I am planning on making biscotti next week. What is the best way to store biscotti is so that they don't lose their crunch. Any expert tips?
Are you channeling your best self with this comment? (If you're not sure, check out our Code of Conduct.)
Make sure they are completely cold [ cool on a rack] and place on a paper towel inside an airtight container. This is how I do mine and they stay crunchy.
Thanks for the tip!
Also, not sure of your recipe, but my mother makes biscotti the traditional Italian way (no butter, no oil, just eggs) -- without that fat, they stay incredibly crisp after the second baking (she just stores them in a glass cookie jar...regular lid, not airtight). They are also the best I've ever tasted! So I recommend trying that technique if you haven't.
Oh that's interesting! The recipe i'm using does use oil. 1 c. for 3 c. flour. But i'll def keep this i mind as i expand my biscotti making skills.
and thanks for the glass jar info!
Ok thank you but now, I need your Moms recipe!! Please!! Please share
Oh of course here is the recipe! The trick is to REALLY beat the eggs for a long time -- minimum 5 minutes but you can go up to 10. They should double in volume and get very pale and form thick ribbons: https://food52.com/recipes...
Thanks for the recipe Posie! I plan to bake tomorrow
My best success has been with a metal biscuit tin.
Oh I think i may have a tin lying around! Thanks for your input!
Biscotti = "double baked" which is dry when cooled. Then as suggested an air lock container. I use an ordinary ziplock plastic box container and they are fine for a few months at least...but they never last that long.
Nancy is a trusted home cook.
Glass or metal container at room temp (as noted) but/and also great frozen and defrosted as you need them.
Remember you can always triple bake them(would that make them triscotti?). Cookies and biscotti can always be crisped up in a 250 oven. Having grown up in a tropical environment, its a trick used by home island cooks, my mom would even crisp up cereal in this manner.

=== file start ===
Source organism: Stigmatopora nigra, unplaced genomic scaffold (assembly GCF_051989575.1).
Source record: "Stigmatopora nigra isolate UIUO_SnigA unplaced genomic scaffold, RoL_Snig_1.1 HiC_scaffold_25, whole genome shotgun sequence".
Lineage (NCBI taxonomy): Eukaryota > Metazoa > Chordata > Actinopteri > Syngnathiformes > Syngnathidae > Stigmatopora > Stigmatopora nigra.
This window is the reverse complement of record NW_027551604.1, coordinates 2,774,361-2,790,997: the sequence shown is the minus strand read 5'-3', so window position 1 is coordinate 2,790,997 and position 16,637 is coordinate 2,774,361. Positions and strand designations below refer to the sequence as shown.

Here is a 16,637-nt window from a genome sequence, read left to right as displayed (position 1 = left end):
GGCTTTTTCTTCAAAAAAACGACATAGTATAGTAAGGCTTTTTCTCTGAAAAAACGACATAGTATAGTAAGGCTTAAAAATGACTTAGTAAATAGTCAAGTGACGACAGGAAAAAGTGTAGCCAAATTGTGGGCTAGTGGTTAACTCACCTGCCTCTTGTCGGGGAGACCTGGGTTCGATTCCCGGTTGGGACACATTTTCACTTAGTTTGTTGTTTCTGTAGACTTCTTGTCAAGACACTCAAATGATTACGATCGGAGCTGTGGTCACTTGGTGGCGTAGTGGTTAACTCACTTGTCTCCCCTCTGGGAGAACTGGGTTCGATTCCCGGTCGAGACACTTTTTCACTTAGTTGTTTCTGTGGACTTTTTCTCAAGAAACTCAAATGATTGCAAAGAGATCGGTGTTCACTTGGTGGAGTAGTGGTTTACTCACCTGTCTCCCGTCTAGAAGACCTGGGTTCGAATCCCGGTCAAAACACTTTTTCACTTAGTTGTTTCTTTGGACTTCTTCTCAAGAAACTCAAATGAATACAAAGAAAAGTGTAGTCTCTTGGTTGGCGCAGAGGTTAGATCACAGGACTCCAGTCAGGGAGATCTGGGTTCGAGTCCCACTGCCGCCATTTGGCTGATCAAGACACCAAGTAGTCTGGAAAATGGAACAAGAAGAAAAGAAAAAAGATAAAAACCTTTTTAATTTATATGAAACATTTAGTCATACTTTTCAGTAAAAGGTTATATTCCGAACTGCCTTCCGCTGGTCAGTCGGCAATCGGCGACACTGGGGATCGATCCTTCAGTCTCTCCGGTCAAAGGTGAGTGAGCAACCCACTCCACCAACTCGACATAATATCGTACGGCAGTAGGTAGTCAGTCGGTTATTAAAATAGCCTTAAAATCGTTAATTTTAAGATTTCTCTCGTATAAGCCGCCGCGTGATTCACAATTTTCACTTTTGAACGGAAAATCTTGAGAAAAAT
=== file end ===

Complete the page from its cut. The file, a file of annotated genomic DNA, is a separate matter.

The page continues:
I think that would be Triscuit.
Shuna is a pastry chef in New York City and author of the acclaimed blog Eggbeater.
What the container is made of makes a really big difference. Glass or metal is best, and I always line with parchment paper, or another food-grade paper like butcher or wax. For professional cooks - clear lexans and cambros are better than opaque plastic. My home oven despises being on any temp lower than 300, so you could always heat up your oven to 300, stick the biscotti in, and shut off the oven. My last hint has really helped my bakers - stand up the sliced biscotti so the exposed/cut sides are fully exposed to the hot air re-baking / drying them. This is especially helpful if you have dried fruit in your cookies - you want them to spend the least amount of time drying more because they tend to get crunchy-chewy which is not always nice for teeth...
I SO agree about the true biscotti recipes. Like so many recipes that come to the USA from other places - we add unnecessary enrichments like butter, oil, cream etc.